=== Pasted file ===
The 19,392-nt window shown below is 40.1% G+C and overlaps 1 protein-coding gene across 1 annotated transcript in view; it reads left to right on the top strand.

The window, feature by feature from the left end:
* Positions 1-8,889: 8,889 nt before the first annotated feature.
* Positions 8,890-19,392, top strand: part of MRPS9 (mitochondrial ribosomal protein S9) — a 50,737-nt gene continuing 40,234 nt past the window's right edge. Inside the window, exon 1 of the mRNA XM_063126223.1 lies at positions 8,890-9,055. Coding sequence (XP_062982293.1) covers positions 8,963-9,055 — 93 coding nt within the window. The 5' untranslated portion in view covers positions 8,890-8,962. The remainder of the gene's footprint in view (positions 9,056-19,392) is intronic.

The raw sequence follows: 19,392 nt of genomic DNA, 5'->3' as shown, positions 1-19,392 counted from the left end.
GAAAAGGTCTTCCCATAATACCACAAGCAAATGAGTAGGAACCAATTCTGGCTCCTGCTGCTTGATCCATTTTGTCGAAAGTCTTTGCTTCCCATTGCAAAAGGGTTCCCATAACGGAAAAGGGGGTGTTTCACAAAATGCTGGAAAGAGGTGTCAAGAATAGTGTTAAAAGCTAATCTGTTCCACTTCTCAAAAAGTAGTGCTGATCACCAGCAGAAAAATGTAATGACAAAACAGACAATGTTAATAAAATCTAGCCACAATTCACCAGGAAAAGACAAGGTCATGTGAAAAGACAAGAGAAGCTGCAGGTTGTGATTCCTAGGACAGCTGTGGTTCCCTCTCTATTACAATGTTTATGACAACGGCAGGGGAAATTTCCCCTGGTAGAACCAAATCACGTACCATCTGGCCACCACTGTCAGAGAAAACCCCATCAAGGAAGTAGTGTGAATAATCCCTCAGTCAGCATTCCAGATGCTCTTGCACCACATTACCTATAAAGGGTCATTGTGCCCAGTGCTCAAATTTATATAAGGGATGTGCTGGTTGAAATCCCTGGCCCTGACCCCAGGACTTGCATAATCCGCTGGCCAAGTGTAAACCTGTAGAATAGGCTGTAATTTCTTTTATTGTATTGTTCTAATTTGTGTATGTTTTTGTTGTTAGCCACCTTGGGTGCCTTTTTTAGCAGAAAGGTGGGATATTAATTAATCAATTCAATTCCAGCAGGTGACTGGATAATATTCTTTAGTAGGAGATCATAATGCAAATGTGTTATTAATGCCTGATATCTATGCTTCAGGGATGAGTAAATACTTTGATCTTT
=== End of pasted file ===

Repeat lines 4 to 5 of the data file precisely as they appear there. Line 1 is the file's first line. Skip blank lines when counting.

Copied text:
* Positions 8,890-19,392, top strand: part of MRPS9 (mitochondrial ribosomal protein S9) — a 50,737-nt gene continuing 40,234 nt past the window's right edge. Inside the window, exon 1 of the mRNA XM_063126223.1 lies at positions 8,890-9,055. Coding sequence (XP_062982293.1) covers positions 8,963-9,055 — 93 coding nt within the window. The 5' untranslated portion in view covers positions 8,890-8,962. The remainder of the gene's footprint in view (positions 9,056-19,392) is intronic.

The raw sequence follows: 19,392 nt of genomic DNA, 5'->3' as shown, positions 1-19,392 counted from the left end.